Word of the day

November 20, 2011

Aawww, freak out! It’s a KNITTING POST! Woop, woop!

Hold on to your cats, spinsters, we’re gonna get wild up in here.

It’s that magical time of year, again. It starts with the leaves changing colors, and it ends with me rocking quietly in a corner and vowing that we’re going to celebrate Christmas like Buddhists next year. (We will all stare at a wall and contemplate the freedom of not wanting, having, trying or doing. And come December 19th, that will sound like the best bloody Christmas miracle.) But it’s still pre-Thanksgiving November, which means that I haven’t yet hit the wall. The wall, you ask? The wall that is that crushing realization that once again, I will not succeed in making hand knit gifts for everyone I know; I will fail to make the 7 kinds of Christmas cookie that define the season in the Martha part of my brain; I will forget how long it takes to write Christmas cards, resulting in dashed signatures or late arrivals, or both; I will struggle to find the time and Rockwellian enthusiasm for decorating the tree, knowing that every ornament we hang is just one more I have to pack away in a few weeks; and I will develop a Pavlovian response to the ringing of bells. Of course, instead of drooling, I will involuntarily lower my eyes and move furtively away from the Salvation Army volunteer.

But I digress.

A lot.

Hey! New word: digracious. Adj. Easily distracted. Talkative, but without focus. Also: possessing the tendency to overshare. Also, also: probably what I should have named this blog.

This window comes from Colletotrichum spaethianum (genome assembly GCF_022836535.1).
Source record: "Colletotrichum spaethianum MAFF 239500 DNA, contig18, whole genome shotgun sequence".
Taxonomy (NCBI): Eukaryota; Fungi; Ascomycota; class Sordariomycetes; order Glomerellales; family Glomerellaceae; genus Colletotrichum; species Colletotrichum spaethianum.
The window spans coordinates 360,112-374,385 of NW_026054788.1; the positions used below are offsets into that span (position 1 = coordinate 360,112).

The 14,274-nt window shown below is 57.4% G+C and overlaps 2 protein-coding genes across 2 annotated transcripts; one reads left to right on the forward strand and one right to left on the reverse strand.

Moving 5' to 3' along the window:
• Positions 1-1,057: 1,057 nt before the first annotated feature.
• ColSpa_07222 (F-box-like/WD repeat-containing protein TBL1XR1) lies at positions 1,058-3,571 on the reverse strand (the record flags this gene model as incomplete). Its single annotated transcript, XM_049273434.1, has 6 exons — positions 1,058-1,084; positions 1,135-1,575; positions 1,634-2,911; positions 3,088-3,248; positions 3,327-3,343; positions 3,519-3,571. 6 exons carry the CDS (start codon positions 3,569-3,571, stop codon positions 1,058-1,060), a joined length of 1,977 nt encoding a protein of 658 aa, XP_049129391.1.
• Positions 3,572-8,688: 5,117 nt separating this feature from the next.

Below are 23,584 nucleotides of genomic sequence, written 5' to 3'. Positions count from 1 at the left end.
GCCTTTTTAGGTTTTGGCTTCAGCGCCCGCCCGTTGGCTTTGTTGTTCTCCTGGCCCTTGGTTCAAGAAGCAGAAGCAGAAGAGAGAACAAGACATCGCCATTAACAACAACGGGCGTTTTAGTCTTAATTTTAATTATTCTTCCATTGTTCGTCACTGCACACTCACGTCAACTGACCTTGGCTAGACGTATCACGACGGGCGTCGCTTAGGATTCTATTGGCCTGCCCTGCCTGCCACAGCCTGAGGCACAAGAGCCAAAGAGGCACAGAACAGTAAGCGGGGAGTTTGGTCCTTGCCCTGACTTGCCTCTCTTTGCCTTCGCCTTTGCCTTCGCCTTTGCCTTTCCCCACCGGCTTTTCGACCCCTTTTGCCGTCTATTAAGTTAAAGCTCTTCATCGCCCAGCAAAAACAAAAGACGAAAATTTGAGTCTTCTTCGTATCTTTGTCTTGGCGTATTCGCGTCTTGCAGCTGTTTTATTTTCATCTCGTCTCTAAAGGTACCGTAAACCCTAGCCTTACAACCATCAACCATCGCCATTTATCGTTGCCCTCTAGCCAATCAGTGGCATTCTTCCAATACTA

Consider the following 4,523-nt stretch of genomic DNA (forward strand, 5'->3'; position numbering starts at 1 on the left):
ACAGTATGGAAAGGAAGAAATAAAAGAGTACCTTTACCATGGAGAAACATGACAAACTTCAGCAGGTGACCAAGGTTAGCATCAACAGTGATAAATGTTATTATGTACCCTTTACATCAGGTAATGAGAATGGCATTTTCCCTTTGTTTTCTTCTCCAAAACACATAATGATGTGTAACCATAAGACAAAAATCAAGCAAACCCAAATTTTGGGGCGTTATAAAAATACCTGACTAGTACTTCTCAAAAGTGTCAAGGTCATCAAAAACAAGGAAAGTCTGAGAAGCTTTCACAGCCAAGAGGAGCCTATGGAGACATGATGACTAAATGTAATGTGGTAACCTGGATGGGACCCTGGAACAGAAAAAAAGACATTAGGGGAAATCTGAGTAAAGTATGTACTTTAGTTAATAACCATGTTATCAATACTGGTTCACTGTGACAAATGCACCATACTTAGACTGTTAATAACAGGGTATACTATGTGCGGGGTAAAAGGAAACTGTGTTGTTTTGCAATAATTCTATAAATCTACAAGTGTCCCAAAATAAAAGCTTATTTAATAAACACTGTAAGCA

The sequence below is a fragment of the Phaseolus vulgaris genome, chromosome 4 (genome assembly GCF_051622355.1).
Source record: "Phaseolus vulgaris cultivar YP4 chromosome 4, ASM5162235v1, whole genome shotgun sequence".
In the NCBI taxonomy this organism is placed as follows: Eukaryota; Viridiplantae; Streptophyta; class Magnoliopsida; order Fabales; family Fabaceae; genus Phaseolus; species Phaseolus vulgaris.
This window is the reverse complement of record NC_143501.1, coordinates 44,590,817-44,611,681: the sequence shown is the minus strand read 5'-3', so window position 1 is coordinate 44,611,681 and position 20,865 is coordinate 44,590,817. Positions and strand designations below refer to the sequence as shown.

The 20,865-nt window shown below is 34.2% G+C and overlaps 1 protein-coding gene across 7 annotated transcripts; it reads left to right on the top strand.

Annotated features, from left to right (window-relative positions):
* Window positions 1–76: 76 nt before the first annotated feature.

Whoops! There I go again. Getting all digracious  on you guys. You’re welcome for that word.

So, it’s that magical time of year, when the holiday spirit has gripped me, but is not yet squeezing the life out of me. And I am knitting. Furiously. Do I know you? I probably have a little project that I’d like to make for you. Socks, felted slippers, thrummed mittens, a hat, scarf, or if you’re really special, a sweater. (And by really special, I mean Jesus and midgets.) (I haven’t the patience to knit large garments.) (Dan lacks a sweater, and a number of sock mates.) (Around here, it’s never the same sock twice!) (ba-dum bum ching!)

As a result of this neurotic urge to knit gifts for everyone I know, I have half-finished knitting projects covering my desk. It is a miracle I can even reach the keyboard, and my arms are resting on 5 needles. Of different sizes. (Non-knitters, this means I need a damn intervention.) I am taking a break from knitting to write this. And consequently, I probably won’t take a pee break until Tuesday. Maybe Wednesday.

Must. Knit. All. The. Things.

Furthermore, the weather is not playing around anymore. It is getting what we in the South call “cold as a snake’s legs*” (and what everyone in the mid-west calls “almost too hot, where are my shorts?”), and my child needs a hat. I knit her a dah-arling hat last winter. I purposely knit it two sizes too big thinking that I’d get a pass on knitting a hat for her this year. Behold the cuteness of a six month old (gloriously non-motile!) baby:

7 months old!

And behold my little Stewie** in her hat this winter:

Uh-huh. (These pictures stink, but my kid won’t stand still for an instant, and my needy dog was attempting to apply his body to mine in almost every shot.)

For comparison, here is a random adult’s head wearing the same hat:

The heck, kid? You’d better be growing enough brain in there to solve the world debt crisis AND climate change. That is what hat knitting costs in this house. Be glad I buy your sweaters. (Dan, you want your sock-mates? You owe me a teleporter.) (People, that is called LEVERAGE.) (You can thank me in person for the teleporter.)

Next post: The “toddler” hat I knit for Ivy. Followed by the “bucket-sized” hat I knit for Ivy. Followed by a detailed account of Ivy’s birth story, including the part where the OB told me that she was literally holding pieces of me together when the head was crowning! It was awesome.